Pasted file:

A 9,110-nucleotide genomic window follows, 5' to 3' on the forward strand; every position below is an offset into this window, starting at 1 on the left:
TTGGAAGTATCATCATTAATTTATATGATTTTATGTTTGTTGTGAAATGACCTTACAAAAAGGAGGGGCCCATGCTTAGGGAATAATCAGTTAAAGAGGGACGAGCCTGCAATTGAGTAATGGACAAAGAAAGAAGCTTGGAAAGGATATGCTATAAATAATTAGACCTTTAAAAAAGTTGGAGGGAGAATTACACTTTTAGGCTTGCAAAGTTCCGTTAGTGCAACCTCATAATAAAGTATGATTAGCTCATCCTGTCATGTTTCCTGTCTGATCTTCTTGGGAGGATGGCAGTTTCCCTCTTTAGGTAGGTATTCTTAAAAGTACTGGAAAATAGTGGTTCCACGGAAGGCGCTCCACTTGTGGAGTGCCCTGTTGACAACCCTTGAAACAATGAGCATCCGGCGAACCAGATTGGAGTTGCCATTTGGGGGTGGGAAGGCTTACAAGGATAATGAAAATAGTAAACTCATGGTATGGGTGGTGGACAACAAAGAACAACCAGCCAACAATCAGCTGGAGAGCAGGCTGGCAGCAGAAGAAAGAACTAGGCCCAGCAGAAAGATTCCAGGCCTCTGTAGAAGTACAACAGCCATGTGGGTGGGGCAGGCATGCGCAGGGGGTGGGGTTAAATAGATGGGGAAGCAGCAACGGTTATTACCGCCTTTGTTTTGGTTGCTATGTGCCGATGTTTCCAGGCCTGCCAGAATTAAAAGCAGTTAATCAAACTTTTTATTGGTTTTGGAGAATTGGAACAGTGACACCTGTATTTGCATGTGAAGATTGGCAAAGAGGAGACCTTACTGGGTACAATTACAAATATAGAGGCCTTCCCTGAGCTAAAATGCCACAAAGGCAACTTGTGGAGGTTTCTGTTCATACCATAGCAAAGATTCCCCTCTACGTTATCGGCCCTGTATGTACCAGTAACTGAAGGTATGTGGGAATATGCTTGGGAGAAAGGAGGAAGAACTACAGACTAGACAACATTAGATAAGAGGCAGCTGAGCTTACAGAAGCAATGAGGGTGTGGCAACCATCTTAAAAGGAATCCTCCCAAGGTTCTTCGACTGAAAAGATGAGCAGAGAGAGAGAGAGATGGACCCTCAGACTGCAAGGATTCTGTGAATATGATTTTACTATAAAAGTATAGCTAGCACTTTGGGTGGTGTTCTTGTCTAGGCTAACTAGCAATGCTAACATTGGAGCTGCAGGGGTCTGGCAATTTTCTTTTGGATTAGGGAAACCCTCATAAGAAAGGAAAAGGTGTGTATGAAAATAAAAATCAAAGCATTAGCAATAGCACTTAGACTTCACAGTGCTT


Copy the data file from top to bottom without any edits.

A 9,110-nucleotide genomic window follows, 5' to 3' on the forward strand; every position below is an offset into this window, starting at 1 on the left:
TTGGAAGTATCATCATTAATTTATATGATTTTATGTTTGTTGTGAAATGACCTTACAAAAAGGAGGGGCCCATGCTTAGGGAATAATCAGTTAAAGAGGGACGAGCCTGCAATTGAGTAATGGACAAAGAAAGAAGCTTGGAAAGGATATGCTATAAATAATTAGACCTTTAAAAAAGTTGGAGGGAGAATTACACTTTTAGGCTTGCAAAGTTCCGTTAGTGCAACCTCATAATAAAGTATGATTAGCTCATCCTGTCATGTTTCCTGTCTGATCTTCTTGGGAGGATGGCAGTTTCCCTCTTTAGGTAGGTATTCTTAAAAGTACTGGAAAATAGTGGTTCCACGGAAGGCGCTCCACTTGTGGAGTGCCCTGTTGACAACCCTTGAAACAATGAGCATCCGGCGAACCAGATTGGAGTTGCCATTTGGGGGTGGGAAGGCTTACAAGGATAATGAAAATAGTAAACTCATGGTATGGGTGGTGGACAACAAAGAACAACCAGCCAACAATCAGCTGGAGAGCAGGCTGGCAGCAGAAGAAAGAACTAGGCCCAGCAGAAAGATTCCAGGCCTCTGTAGAAGTACAACAGCCATGTGGGTGGGGCAGGCATGCGCAGGGGGTGGGGTTAAATAGATGGGGAAGCAGCAACGGTTATTACCGCCTTTGTTTTGGTTGCTATGTGCCGATGTTTCCAGGCCTGCCAGAATTAAAAGCAGTTAATCAAACTTTTTATTGGTTTTGGAGAATTGGAACAGTGACACCTGTATTTGCATGTGAAGATTGGCAAAGAGGAGACCTTACTGGGTACAATTACAAATATAGAGGCCTTCCCTGAGCTAAAATGCCACAAAGGCAACTTGTGGAGGTTTCTGTTCATACCATAGCAAAGATTCCCCTCTACGTTATCGGCCCTGTATGTACCAGTAACTGAAGGTATGTGGGAATATGCTTGGGAGAAAGGAGGAAGAACTACAGACTAGACAACATTAGATAAGAGGCAGCTGAGCTTACAGAAGCAATGAGGGTGTGGCAACCATCTTAAAAGGAATCCTCCCAAGGTTCTTCGACTGAAAAGATGAGCAGAGAGAGAGAGAGATGGACCCTCAGACTGCAAGGATTCTGTGAATATGATTTTACTATAAAAGTATAGCTAGCACTTTGGGTGGTGTTCTTGTCTAGGCTAACTAGCAATGCTAACATTGGAGCTGCAGGGGTCTGGCAATTTTCTTTTGGATTAGGGAAACCCTCATAAGAAAGGAAAAGGTGTGTATGAAAATAAAAATCAAAGCATTAGCAATAGCACTTAGACTTCACAGTGCTT